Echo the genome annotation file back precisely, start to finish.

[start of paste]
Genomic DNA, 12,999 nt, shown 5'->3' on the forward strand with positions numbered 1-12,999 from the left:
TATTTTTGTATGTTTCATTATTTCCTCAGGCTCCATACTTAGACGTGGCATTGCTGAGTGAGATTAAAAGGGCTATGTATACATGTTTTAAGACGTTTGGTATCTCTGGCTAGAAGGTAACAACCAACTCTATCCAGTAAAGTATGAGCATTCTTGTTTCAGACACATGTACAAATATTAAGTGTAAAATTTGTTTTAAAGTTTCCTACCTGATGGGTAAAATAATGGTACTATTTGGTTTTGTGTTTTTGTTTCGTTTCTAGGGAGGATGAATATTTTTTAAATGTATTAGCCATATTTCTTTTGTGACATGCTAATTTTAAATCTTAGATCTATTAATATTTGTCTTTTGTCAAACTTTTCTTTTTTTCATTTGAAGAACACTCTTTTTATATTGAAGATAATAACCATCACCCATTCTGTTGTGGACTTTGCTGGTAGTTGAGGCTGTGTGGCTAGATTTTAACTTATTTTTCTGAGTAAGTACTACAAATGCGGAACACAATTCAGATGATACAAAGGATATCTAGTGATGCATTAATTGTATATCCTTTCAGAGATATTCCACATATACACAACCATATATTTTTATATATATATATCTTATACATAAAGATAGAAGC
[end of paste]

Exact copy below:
Genomic DNA, 12,999 nt, shown 5'->3' on the forward strand with positions numbered 1-12,999 from the left:
TATTTTTGTATGTTTCATTATTTCCTCAGGCTCCATACTTAGACGTGGCATTGCTGAGTGAGATTAAAAGGGCTATGTATACATGTTTTAAGACGTTTGGTATCTCTGGCTAGAAGGTAACAACCAACTCTATCCAGTAAAGTATGAGCATTCTTGTTTCAGACACATGTACAAATATTAAGTGTAAAATTTGTTTTAAAGTTTCCTACCTGATGGGTAAAATAATGGTACTATTTGGTTTTGTGTTTTTGTTTCGTTTCTAGGGAGGATGAATATTTTTTAAATGTATTAGCCATATTTCTTTTGTGACATGCTAATTTTAAATCTTAGATCTATTAATATTTGTCTTTTGTCAAACTTTTCTTTTTTTCATTTGAAGAACACTCTTTTTATATTGAAGATAATAACCATCACCCATTCTGTTGTGGACTTTGCTGGTAGTTGAGGCTGTGTGGCTAGATTTTAACTTATTTTTCTGAGTAAGTACTACAAATGCGGAACACAATTCAGATGATACAAAGGATATCTAGTGATGCATTAATTGTATATCCTTTCAGAGATATTCCACATATACACAACCATATATTTTTATATATATATATCTTATACATAAAGATAGAAGC